The 135th Regular Session on Infrastructure Development and Planning
 
I.     Title:  The 135th Regular Session on Infrastructure Development and Planning
 
II.    Organizer:  International Center for Land Policy Studies and Training
 
III.   Duration:  29 days, scheduled for September 29 through October 27, 2017 (excluding arrival and departure)
 
IV.   Target Audience: 26-28 international participants of medium and high level government officials or experts in the fields of urban and rural planning, infrastructure planning
 
V.    Objectives:
1.      Providing the participants with understanding of the most recent lessons learned in achieving goals for effective infrastructure development and planning.
2.      Giving the participants a deeper knowledge of infrastructure development, planning, investment and maintenance, institutions and governance; urbanization and rural public infrastructure, informal settlement upgrading, planning of transportation, housing issues and public utilities;
3.      Introducing the participants to the techniques of economically and institutionally analyzing infrastructure planning;
4.      Arming the participants with skills and perspectives in planning of transportation, housing and public utilities;
5.      Assisting participants with exploring models, policy development and policy  implementation regarding;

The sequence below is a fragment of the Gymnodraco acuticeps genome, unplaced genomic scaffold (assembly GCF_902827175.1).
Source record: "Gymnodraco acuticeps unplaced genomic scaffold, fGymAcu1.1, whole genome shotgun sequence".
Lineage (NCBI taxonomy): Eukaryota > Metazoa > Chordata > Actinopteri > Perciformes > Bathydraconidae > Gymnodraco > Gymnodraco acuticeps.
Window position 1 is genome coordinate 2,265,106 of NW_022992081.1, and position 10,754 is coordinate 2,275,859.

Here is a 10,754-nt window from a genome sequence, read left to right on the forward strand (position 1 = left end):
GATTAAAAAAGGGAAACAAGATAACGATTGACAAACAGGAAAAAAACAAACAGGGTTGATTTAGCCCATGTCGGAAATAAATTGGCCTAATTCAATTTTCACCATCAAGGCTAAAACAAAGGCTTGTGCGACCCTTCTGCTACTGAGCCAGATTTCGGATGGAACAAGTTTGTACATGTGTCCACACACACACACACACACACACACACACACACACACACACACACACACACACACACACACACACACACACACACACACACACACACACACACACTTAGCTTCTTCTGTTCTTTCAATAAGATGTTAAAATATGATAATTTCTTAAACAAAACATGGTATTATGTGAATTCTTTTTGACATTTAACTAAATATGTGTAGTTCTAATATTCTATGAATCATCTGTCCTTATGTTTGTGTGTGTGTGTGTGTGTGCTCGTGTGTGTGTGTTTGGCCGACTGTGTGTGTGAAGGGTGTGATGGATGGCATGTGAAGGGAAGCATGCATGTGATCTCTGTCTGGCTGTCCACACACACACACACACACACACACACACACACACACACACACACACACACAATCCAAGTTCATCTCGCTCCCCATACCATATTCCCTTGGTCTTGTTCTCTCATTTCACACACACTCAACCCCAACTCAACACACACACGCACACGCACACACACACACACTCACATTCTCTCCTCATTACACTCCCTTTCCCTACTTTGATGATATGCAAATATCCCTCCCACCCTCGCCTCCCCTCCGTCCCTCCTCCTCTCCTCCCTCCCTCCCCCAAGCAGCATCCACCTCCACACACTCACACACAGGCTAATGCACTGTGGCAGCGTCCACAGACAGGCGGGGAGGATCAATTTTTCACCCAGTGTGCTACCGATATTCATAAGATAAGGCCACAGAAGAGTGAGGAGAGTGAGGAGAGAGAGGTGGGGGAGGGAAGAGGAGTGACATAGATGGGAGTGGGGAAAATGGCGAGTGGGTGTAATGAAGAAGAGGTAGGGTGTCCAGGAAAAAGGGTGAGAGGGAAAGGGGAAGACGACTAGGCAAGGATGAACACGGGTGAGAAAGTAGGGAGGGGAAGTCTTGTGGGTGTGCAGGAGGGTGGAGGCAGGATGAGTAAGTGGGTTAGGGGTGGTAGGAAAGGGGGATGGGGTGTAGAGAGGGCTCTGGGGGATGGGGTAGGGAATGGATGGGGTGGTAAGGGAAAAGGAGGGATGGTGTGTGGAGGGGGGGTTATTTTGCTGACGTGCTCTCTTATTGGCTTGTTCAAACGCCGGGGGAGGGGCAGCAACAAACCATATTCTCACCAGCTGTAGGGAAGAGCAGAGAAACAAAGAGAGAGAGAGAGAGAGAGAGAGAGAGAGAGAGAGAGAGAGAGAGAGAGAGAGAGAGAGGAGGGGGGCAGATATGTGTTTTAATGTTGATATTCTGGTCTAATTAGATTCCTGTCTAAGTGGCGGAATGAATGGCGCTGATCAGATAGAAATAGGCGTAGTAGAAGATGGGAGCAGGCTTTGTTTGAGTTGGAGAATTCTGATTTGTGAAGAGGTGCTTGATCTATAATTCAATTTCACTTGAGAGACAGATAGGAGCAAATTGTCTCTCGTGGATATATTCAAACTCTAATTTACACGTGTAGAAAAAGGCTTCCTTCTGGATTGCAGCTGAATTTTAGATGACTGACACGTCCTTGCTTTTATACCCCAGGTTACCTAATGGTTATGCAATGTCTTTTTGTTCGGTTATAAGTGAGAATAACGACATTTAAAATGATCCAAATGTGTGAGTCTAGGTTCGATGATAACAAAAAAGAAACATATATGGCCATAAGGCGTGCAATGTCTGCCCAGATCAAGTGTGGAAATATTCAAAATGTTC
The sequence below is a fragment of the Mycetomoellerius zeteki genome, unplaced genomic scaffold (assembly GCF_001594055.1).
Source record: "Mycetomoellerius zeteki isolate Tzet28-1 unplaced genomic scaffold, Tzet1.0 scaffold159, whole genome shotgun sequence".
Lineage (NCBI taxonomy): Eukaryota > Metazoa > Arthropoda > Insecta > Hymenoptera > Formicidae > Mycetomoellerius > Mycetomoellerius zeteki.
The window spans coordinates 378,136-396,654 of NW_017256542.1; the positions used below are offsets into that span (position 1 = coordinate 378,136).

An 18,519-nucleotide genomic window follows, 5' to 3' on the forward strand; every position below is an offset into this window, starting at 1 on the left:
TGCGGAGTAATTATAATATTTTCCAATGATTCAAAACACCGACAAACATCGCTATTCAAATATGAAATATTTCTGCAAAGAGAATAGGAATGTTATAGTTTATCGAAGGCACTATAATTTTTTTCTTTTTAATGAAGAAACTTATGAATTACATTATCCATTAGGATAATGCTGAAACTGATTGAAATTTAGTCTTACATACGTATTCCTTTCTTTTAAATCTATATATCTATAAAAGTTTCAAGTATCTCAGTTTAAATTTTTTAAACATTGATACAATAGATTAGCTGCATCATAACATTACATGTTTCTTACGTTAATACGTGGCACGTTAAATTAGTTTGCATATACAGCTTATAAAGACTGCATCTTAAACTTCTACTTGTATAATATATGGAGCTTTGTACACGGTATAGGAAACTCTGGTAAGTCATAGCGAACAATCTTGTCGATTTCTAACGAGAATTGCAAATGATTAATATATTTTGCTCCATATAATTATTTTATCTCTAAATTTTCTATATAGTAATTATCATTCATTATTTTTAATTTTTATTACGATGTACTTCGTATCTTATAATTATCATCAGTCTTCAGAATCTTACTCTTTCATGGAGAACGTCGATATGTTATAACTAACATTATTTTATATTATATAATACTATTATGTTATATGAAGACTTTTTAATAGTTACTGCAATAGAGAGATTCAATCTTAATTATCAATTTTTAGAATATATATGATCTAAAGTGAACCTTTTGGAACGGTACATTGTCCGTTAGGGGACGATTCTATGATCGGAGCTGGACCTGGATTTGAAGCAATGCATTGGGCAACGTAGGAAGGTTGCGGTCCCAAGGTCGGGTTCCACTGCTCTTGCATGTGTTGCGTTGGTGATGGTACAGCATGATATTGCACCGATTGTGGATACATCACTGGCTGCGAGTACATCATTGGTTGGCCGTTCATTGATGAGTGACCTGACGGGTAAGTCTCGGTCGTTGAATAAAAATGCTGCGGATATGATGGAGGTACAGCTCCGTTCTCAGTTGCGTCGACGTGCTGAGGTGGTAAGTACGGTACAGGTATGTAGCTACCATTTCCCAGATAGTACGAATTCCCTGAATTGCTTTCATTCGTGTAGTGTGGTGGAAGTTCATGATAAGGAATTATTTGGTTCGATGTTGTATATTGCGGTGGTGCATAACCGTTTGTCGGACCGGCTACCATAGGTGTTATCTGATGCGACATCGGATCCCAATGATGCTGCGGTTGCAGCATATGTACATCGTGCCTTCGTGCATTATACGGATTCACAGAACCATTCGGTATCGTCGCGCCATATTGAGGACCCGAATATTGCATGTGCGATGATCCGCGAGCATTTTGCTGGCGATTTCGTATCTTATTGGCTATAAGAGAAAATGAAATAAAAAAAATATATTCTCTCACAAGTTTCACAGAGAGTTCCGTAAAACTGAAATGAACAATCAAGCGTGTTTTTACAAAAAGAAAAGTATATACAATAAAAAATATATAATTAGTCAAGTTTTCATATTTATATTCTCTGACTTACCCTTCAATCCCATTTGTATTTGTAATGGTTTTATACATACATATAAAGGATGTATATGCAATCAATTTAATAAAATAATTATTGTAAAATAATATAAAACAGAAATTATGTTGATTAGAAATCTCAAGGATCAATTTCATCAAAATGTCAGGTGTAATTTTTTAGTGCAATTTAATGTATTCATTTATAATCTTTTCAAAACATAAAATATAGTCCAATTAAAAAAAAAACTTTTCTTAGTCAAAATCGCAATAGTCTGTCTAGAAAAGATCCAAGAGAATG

(1)      Land Policy and Urban Development
(2)      Housing and Public Investment
(3)      Transportation Issues
(4)      Infrastructure Development and Planning Experience in Taiwan
 
VI.   Course Components
1.      General Structure:
(1)      Land Policy and Urban Development (Week 1): Basic Economic Concept, Public Goods, Planning and Development of Intelligent City, Urban Infrastructure Planning and Development, Municipal Financial Management.
(2)      Public Finance and Investment (Week 2): Financing Capital Projects, Accessing Capital Market, Infrastructure Finance and Post Issuance Compliance.
(3)      Transportation Investment (Week 3): Transport Project Cycle, Transport Project Appraisal, Urban Transport and Land Use Planning and Transport Project Finance.
(4)      Field Trip (Week 4): Visit governmental offices for better understanding the infrastructure development and Planning in Taiwan.
2.      Instructors: Instructors include one course coordinator, international lecturers from around the world and local lecturers from Taiwan.
 
3.      Presentation
(1)      In addition to class lecturing and field trips, the program at the International Center of Land Policy Studies and Training (ICLPST) encourages interaction among participants.  Individuals are expected to not only learn the theory from the lectures of the instructors, but also learn through debate about real-world problems from case presentation and active discussion with fellow participants and other professionals.  Therefore, each participant will be required to make a 20-minute presentation to the group regarding the major problems facing infrastructure development and planning in their countries.
(2)      The presentation shall include the following components:
A.       Country Background: The first part of your presentation should include general information about your country’s infrastructure development and planning issues.  You should consider the following points:
a.        Geographic Background: It is helpful to prepare a map of your country.